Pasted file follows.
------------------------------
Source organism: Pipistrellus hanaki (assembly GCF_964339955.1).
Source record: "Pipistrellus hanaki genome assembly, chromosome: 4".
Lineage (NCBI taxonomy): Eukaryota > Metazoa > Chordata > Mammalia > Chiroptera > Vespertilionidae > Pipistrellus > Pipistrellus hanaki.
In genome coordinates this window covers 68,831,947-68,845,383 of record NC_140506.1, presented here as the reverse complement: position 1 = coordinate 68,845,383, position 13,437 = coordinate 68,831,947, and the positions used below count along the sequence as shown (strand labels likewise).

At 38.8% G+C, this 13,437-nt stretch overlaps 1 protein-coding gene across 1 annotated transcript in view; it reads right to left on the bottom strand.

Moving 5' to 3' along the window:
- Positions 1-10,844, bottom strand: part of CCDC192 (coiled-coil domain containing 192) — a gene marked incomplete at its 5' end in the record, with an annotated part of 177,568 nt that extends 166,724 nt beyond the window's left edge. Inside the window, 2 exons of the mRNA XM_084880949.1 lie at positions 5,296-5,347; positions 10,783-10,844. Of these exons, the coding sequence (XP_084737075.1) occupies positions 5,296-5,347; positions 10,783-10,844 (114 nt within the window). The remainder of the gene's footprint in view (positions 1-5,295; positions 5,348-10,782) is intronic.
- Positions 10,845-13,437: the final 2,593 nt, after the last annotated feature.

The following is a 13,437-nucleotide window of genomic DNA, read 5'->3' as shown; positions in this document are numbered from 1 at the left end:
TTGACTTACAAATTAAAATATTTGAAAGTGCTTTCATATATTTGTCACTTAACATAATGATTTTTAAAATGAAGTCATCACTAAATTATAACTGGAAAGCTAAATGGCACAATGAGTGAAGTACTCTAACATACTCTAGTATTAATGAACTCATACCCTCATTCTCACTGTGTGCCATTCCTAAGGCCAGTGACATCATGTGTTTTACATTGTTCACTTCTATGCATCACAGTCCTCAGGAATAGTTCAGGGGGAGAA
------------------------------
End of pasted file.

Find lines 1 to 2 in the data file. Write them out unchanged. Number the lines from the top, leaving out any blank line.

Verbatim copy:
Source organism: Pipistrellus hanaki (assembly GCF_964339955.1).
Source record: "Pipistrellus hanaki genome assembly, chromosome: 4".